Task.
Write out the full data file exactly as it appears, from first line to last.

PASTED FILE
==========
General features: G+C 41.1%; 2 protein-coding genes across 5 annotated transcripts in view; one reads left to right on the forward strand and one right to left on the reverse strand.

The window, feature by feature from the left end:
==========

General features: G+C 41.1%; 2 protein-coding genes across 5 annotated transcripts in view; one reads left to right on the forward strand and one right to left on the reverse strand.

The window, feature by feature from the left end: